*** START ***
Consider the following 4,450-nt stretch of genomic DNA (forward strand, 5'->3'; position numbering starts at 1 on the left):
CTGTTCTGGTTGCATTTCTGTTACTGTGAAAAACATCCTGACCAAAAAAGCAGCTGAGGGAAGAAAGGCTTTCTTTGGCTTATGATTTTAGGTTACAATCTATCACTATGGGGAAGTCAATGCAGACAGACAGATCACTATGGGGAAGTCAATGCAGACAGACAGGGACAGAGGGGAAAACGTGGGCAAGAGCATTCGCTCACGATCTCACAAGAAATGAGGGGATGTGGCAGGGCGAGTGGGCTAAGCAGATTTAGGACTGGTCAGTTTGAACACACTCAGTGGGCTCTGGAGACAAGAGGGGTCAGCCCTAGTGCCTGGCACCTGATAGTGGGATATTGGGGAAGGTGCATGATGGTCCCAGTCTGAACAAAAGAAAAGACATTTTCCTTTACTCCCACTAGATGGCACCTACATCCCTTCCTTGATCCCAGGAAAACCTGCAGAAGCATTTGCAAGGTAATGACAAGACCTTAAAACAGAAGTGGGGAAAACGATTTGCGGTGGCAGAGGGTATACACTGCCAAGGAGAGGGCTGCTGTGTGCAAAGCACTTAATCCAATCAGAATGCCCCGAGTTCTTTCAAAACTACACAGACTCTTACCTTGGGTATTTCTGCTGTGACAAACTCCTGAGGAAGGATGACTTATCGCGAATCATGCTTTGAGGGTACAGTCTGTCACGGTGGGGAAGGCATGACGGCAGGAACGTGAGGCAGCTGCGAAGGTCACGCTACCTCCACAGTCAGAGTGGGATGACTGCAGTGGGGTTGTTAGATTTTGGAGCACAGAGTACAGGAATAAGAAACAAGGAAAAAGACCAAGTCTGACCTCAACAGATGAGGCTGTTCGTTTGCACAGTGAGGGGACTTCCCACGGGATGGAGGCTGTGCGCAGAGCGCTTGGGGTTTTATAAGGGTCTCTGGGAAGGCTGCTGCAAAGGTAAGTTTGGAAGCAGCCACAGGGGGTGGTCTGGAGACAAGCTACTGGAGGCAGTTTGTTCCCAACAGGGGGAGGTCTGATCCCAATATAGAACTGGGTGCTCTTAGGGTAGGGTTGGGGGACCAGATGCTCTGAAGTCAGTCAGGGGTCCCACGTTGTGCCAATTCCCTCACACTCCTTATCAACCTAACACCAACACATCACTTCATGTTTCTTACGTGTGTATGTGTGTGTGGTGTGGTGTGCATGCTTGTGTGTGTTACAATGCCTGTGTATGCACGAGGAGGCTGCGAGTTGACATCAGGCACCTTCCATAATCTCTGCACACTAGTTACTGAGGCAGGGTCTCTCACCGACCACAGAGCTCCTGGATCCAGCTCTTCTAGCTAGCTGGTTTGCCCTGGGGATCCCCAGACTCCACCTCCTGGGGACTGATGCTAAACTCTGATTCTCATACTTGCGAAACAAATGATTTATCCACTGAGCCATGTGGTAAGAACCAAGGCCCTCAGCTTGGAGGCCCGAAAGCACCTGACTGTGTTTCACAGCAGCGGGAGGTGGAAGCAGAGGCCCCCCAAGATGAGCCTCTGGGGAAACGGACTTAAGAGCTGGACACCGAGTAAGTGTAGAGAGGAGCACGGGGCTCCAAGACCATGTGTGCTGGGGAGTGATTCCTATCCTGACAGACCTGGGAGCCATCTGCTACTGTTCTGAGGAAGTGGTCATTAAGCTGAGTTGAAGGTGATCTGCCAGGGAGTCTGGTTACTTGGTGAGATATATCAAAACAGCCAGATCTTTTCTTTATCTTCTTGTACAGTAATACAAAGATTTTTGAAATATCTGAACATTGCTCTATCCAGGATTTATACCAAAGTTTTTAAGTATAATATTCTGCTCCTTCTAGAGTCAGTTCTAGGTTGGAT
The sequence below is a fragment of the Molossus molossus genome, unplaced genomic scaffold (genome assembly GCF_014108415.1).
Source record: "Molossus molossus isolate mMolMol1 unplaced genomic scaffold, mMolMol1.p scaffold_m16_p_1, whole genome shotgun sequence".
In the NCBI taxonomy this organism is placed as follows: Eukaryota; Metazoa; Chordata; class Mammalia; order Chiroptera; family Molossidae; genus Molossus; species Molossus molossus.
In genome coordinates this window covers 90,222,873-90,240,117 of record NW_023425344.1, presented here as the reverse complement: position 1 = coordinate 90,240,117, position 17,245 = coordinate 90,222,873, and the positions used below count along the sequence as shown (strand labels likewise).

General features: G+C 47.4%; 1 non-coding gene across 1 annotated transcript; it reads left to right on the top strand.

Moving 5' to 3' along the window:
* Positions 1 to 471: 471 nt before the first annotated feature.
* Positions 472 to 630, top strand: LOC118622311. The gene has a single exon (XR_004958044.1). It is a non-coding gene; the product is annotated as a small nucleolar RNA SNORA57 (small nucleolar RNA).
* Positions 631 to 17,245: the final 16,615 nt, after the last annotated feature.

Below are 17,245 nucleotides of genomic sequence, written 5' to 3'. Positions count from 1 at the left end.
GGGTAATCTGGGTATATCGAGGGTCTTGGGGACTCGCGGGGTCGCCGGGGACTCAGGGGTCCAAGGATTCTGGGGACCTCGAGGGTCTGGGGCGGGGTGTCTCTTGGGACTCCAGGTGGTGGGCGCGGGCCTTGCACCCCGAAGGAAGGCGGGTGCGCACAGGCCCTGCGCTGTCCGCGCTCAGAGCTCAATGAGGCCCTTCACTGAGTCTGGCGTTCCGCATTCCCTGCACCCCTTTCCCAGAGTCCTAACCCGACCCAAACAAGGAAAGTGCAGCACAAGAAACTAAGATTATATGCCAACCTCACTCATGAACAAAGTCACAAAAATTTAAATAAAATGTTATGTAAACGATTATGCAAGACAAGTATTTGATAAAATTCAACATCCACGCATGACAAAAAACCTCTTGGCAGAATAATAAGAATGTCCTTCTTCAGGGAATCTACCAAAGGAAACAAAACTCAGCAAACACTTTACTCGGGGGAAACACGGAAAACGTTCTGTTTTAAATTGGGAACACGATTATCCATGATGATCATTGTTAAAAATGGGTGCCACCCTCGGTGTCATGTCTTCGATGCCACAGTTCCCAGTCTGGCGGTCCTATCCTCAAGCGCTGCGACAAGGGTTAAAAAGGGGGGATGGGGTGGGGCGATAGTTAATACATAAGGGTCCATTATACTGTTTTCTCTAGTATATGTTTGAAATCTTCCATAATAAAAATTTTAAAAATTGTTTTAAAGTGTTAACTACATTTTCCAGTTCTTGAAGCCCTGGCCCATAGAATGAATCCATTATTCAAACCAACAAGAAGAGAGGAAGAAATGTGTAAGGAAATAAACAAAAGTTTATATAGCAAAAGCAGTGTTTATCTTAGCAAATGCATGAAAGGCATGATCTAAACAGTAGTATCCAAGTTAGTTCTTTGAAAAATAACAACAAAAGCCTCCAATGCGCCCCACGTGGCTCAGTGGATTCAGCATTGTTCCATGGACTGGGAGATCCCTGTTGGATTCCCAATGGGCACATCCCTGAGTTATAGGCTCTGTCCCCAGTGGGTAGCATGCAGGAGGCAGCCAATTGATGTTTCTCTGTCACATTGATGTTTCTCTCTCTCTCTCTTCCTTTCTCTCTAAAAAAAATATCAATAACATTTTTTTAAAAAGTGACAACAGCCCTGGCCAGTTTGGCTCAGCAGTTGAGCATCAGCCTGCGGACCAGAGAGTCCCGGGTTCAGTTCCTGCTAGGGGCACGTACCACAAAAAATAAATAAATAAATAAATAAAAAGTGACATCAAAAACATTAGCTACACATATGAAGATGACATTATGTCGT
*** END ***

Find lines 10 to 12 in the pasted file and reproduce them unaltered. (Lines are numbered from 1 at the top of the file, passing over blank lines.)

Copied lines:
* Positions 472 to 630, top strand: LOC118622311. The gene has a single exon (XR_004958044.1). It is a non-coding gene; the product is annotated as a small nucleolar RNA SNORA57 (small nucleolar RNA).
* Positions 631 to 17,245: the final 16,615 nt, after the last annotated feature.

Below are 17,245 nucleotides of genomic sequence, written 5' to 3'. Positions count from 1 at the left end.